There are several secondary characters in this book, all of which have a part to play in this performance of lies, truths, and abolition. The ageing lawyer, Terence Swifte, is determined to deliver the diaries to the person whom Jon Browne had entrusted them to in his will despite what personal discomforts such an endeavour means for him. Likewise, he is equally committed to Abeona's welfare — even though that was not part of the original bequest! Likewise, Swifte's assistant, Djimon, also helps to drive this story forward. I thought Djimon depiction was absolutely fabulous. His and Aboena's relationship is complicated and wrapped up in a blanket of emotional uncertainty. Djimon becomes an unlikely hero as he battles not only to keep his employer alive but Abeona as well.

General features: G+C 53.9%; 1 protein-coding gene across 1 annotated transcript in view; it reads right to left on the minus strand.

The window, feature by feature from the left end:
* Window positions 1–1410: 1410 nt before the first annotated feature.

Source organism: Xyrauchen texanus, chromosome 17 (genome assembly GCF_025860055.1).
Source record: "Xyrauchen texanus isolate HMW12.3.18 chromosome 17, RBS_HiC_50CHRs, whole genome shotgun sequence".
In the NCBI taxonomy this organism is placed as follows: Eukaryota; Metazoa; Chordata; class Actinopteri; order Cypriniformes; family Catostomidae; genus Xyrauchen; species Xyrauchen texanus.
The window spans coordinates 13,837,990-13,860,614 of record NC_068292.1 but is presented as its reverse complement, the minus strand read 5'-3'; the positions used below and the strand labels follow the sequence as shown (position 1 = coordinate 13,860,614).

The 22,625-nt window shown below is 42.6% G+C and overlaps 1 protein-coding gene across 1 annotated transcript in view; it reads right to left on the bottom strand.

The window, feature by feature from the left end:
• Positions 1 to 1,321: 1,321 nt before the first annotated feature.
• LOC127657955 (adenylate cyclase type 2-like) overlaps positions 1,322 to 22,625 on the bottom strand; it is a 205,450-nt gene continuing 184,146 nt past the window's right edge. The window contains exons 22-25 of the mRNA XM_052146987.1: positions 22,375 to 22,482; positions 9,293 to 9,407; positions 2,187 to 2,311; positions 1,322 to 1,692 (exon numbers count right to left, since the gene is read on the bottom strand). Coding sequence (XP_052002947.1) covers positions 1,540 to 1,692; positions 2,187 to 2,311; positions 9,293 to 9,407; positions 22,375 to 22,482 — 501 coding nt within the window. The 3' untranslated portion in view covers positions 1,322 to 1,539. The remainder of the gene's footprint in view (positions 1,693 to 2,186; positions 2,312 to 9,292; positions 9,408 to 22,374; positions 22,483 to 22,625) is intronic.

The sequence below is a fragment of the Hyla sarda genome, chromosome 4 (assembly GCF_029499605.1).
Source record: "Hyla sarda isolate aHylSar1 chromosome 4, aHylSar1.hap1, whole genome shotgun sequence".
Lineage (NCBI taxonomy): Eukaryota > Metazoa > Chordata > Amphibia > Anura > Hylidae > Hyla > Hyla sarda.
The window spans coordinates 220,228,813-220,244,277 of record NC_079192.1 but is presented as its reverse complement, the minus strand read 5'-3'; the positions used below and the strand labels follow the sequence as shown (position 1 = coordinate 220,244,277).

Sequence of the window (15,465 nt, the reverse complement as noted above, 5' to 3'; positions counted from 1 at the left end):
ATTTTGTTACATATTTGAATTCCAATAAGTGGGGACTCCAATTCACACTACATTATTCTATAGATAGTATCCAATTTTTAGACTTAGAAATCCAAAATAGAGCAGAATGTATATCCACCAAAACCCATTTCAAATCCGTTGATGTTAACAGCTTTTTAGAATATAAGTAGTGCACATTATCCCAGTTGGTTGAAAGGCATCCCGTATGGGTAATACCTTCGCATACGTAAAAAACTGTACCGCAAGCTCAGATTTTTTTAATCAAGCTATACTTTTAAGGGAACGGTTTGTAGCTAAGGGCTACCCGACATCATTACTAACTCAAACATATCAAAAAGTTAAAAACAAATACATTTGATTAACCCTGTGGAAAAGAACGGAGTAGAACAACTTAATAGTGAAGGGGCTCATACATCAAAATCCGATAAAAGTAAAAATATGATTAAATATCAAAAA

The antagonists in this novel bring something new and sinister to add to this story of discovery. I thought the portrayal of Dubious Grimmis was richly detailed in the telling as was the depiction of Mr Clovis, the King of Tweendecks, on board the S.S. Elsie-Marie.
A Thin Porridge by Benjamin J. Gohs is a book that keeps on giving. The hours flew by as I lost myself in this sprawling and emotionally poignant story of one young woman as she desperately battles to hide the truth while at the same time, trying hard to come to terms with it. This is the kind of book that demands your respect and certainly deserves a place on your bookshelf. I loved every minute of it.
I Highly Recommend.
Review by Mary Anne Yarde.
The Coffee Pot Book Club.
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A Thin Porridge
Benjamin J. Gohs writes dark literary novels about sympathetic losers struggling to survive in a hostile world.
After graduating high school in 1993, Benjamin went on to work at just about everything from cooking and auto repair to dealing blackjack and being attacked by protection dogs. In 2003, Benjamin began freelance writing and worked his way into a full-time reporter job in 2005 which led to his first editorship.
Benjamin now divides his time between writing novels and managing the print + digital community newspaper he co-founded in 2009.